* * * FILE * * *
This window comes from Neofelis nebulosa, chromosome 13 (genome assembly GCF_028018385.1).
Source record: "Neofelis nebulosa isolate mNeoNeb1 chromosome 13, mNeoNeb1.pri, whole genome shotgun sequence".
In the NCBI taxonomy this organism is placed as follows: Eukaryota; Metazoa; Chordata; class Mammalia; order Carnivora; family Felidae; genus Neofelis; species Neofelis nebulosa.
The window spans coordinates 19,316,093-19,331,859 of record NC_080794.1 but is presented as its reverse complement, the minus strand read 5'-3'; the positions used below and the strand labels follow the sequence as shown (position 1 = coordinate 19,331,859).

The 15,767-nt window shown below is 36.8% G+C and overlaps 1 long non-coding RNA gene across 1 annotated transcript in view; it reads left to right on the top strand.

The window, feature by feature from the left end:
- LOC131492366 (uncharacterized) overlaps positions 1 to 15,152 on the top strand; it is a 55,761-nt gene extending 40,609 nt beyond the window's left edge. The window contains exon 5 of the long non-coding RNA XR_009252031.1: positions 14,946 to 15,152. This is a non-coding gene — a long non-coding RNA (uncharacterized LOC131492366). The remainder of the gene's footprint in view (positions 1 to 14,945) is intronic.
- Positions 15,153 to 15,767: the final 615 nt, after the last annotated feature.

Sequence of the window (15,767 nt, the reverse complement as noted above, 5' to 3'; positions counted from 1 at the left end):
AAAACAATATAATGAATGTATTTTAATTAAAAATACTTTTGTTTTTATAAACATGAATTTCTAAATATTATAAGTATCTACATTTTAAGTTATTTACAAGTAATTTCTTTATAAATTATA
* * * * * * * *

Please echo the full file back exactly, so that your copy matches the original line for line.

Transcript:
This window comes from Neofelis nebulosa, chromosome 13 (genome assembly GCF_028018385.1).
Source record: "Neofelis nebulosa isolate mNeoNeb1 chromosome 13, mNeoNeb1.pri, whole genome shotgun sequence".
In the NCBI taxonomy this organism is placed as follows: Eukaryota; Metazoa; Chordata; class Mammalia; order Carnivora; family Felidae; genus Neofelis; species Neofelis nebulosa.
The window spans coordinates 19,316,093-19,331,859 of record NC_080794.1 but is presented as its reverse complement, the minus strand read 5'-3'; the positions used below and the strand labels follow the sequence as shown (position 1 = coordinate 19,331,859).

The 15,767-nt window shown below is 36.8% G+C and overlaps 1 long non-coding RNA gene across 1 annotated transcript in view; it reads left to right on the top strand.

The window, feature by feature from the left end:
- LOC131492366 (uncharacterized) overlaps positions 1 to 15,152 on the top strand; it is a 55,761-nt gene extending 40,609 nt beyond the window's left edge. The window contains exon 5 of the long non-coding RNA XR_009252031.1: positions 14,946 to 15,152. This is a non-coding gene — a long non-coding RNA (uncharacterized LOC131492366). The remainder of the gene's footprint in view (positions 1 to 14,945) is intronic.
- Positions 15,153 to 15,767: the final 615 nt, after the last annotated feature.

Sequence of the window (15,767 nt, the reverse complement as noted above, 5' to 3'; positions counted from 1 at the left end):
AAAACAATATAATGAATGTATTTTAATTAAAAATACTTTTGTTTTTATAAACATGAATTTCTAAATATTATAAGTATCTACATTTTAAGTTATTTACAAGTAATTTCTTTATAAATTATA